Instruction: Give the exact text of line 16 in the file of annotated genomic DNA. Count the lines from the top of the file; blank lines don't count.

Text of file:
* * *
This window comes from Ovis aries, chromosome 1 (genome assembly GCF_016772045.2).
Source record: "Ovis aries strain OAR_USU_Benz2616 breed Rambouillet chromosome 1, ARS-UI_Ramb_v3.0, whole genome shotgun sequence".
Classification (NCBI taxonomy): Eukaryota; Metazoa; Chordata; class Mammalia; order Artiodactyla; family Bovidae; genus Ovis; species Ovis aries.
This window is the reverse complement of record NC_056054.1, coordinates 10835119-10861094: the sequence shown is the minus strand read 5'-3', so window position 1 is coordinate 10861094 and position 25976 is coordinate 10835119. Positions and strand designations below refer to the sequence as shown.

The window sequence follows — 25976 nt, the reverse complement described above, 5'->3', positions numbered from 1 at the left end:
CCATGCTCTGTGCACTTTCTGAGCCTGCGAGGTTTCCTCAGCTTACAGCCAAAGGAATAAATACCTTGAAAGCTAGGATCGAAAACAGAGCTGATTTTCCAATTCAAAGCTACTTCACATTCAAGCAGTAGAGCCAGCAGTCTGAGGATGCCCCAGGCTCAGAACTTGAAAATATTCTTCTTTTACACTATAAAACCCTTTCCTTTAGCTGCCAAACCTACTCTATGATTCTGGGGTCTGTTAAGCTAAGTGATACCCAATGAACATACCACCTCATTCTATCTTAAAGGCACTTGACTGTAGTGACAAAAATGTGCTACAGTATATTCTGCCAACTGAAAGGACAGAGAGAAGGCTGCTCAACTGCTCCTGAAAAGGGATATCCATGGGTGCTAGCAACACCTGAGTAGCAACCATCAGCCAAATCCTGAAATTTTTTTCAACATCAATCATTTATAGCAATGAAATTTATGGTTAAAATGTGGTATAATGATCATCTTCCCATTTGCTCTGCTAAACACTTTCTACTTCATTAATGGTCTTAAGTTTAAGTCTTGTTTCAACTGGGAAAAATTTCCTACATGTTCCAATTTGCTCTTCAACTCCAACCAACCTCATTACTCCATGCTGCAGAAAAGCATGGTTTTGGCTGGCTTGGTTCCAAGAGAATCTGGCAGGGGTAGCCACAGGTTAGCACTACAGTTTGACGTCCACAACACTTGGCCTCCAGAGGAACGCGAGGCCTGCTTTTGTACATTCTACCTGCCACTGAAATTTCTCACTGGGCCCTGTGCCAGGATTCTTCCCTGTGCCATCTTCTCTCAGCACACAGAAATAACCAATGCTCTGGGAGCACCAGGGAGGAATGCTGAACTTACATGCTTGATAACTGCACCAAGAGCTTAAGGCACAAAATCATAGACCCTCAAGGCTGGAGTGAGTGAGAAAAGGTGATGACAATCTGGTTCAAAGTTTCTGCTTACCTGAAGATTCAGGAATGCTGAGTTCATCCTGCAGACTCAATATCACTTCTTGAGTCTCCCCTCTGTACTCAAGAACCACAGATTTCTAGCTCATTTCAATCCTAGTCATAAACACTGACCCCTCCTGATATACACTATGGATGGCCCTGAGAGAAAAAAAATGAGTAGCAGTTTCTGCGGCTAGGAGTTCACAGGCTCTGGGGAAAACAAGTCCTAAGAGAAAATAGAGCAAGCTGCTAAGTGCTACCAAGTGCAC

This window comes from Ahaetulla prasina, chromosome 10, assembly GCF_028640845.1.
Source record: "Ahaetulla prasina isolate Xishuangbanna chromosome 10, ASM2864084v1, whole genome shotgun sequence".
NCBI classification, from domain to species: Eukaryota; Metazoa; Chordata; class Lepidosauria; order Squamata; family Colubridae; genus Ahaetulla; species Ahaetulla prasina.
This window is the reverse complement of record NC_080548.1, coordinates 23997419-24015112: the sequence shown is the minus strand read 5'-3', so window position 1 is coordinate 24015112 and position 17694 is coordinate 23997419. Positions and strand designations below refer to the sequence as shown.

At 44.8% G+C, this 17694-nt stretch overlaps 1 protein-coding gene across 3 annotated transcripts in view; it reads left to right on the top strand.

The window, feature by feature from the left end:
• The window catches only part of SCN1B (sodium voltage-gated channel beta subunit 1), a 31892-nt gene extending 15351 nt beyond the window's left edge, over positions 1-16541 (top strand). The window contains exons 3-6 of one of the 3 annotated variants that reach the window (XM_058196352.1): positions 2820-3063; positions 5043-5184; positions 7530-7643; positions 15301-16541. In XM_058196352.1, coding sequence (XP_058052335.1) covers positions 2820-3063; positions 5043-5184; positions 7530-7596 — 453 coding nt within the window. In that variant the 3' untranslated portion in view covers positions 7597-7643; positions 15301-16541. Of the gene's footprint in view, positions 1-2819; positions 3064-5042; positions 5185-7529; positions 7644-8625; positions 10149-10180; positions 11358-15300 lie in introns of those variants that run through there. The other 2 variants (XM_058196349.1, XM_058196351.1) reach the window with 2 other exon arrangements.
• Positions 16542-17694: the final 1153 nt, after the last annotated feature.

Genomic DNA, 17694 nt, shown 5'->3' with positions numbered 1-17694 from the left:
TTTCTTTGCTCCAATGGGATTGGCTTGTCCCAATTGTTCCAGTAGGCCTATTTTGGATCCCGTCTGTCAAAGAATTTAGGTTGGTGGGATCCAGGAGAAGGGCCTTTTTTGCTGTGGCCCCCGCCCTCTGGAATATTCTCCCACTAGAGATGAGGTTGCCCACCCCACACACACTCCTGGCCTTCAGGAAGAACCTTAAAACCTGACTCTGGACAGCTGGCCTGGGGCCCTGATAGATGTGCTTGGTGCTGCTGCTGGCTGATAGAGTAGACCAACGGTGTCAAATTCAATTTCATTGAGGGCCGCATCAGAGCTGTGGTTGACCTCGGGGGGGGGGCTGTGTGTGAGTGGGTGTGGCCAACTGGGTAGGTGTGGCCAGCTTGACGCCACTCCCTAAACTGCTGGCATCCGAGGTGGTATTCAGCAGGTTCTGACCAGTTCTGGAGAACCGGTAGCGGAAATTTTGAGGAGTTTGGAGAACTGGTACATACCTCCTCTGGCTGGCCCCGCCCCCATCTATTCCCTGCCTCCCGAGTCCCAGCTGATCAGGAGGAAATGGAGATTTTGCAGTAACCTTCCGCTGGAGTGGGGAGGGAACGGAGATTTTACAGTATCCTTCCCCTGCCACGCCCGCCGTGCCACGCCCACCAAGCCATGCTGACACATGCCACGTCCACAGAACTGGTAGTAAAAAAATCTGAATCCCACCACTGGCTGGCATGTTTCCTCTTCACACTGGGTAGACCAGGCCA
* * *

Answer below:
TTTCTTTGCTCCAATGGGATTGGCTTGTCCCAATTGTTCCAGTAGGCCTATTTTGGATCCCGTCTGTCAAAGAATTTAGGTTGGTGGGATCCAGGAGAAGGGCCTTTTTTGCTGTGGCCCCCGCCCTCTGGAATATTCTCCCACTAGAGATGAGGTTGCCCACCCCACACACACTCCTGGCCTTCAGGAAGAACCTTAAAACCTGACTCTGGACAGCTGGCCTGGGGCCCTGATAGATGTGCTTGGTGCTGCTGCTGGCTGATAGAGTAGACCAACGGTGTCAAATTCAATTTCATTGAGGGCCGCATCAGAGCTGTGGTTGACCTCGGGGGGGGGGCTGTGTGTGAGTGGGTGTGGCCAACTGGGTAGGTGTGGCCAGCTTGACGCCACTCCCTAAACTGCTGGCATCCGAGGTGGTATTCAGCAGGTTCTGACCAGTTCTGGAGAACCGGTAGCGGAAATTTTGAGGAGTTTGGAGAACTGGTACATACCTCCTCTGGCTGGCCCCGCCCCCATCTATTCCCTGCCTCCCGAGTCCCAGCTGATCAGGAGGAAATGGAGATTTTGCAGTAACCTTCCGCTGGAGTGGGGAGGGAACGGAGATTTTACAGTATCCTTCCCCTGCCACGCCCGCCGTGCCACGCCCACCAAGCCATGCTGACACATGCCACGTCCACAGAACTGGTAGTAAAAAAATCTGAATCCCACCACTGGCTGGCATGTTTCCTCTTCACACTGGGTAGACCAGGCCA